The United Nations World Food Programme (WFP) has partnered with schools in England to provide nutritious meals next month to school children in some of the world’s poorest countries.
As part of “The Really Good School Dinner” campaign sponsored by the WFP, kids in England will each pledge to donate 10 pence every time they eat a meal at school from 26 to 30 January to fill the plates of hungry children in Kenya, Afghanistan and elsewhere in the developing world, according to an agency press release.
The campaign is part of several WFP initiatives in which school children in the industrialized world do their part to alleviate and raise awareness about the food crisis in developing nations.
In October, a group of sixth graders at Barnack C.E. Primary School in central England created and starred in a video featuring “Waste-Watchers” superheroes who work to combat food waste.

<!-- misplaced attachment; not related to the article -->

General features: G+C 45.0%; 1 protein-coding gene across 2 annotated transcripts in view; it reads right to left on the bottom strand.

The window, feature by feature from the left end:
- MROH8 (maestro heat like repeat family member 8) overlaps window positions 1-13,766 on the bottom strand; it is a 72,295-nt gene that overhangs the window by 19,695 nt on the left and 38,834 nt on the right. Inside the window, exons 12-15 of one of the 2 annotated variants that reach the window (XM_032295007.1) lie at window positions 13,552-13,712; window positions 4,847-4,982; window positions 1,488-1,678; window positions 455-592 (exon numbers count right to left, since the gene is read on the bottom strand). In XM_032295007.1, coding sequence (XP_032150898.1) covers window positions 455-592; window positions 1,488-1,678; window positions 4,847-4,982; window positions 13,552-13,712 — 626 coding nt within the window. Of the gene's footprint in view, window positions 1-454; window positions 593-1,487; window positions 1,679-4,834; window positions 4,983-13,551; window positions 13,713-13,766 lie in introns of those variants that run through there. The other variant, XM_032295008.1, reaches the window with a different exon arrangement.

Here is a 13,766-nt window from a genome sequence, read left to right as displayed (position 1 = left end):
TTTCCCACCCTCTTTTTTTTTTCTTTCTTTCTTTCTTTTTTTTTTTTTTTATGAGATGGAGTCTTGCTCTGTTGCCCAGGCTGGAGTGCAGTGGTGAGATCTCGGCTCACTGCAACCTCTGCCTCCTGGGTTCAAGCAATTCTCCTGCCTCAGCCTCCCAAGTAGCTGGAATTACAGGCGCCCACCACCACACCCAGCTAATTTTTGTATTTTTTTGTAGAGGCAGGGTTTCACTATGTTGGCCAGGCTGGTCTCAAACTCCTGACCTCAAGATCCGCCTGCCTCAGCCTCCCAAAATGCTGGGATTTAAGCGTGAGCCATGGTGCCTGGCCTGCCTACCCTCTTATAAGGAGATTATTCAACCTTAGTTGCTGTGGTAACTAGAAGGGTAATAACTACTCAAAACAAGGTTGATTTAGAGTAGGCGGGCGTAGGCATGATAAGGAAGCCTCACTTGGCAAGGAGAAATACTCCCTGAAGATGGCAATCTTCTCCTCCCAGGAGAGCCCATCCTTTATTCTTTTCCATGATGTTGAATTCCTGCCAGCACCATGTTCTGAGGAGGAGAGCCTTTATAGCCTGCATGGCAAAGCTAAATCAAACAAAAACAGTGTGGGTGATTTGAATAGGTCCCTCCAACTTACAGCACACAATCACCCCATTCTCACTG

“It’s wonderful to see how these children have dealt with a complex issue in a fun and engaging way. We should all heed their message,” said Caroline Hurford, a WFP spokesperson in London.
Also this year, 11 United States school choirs in New Jersey have contributed music for “A Princeton Christmas: for the Children of Africa Vol. 2,” a Christmas CD to support WFP feeding programmes in African schools. Last year’s inaugural CD raised more than $40,000 and provided more than 160,000 meals, according to Tom Meagher, coordinator for the volunteer-based WFP Committee in New York.
According to WFP, enrolment has increased by more than 20 per cent during the first year in schools where the agency has introduced feeding programmes.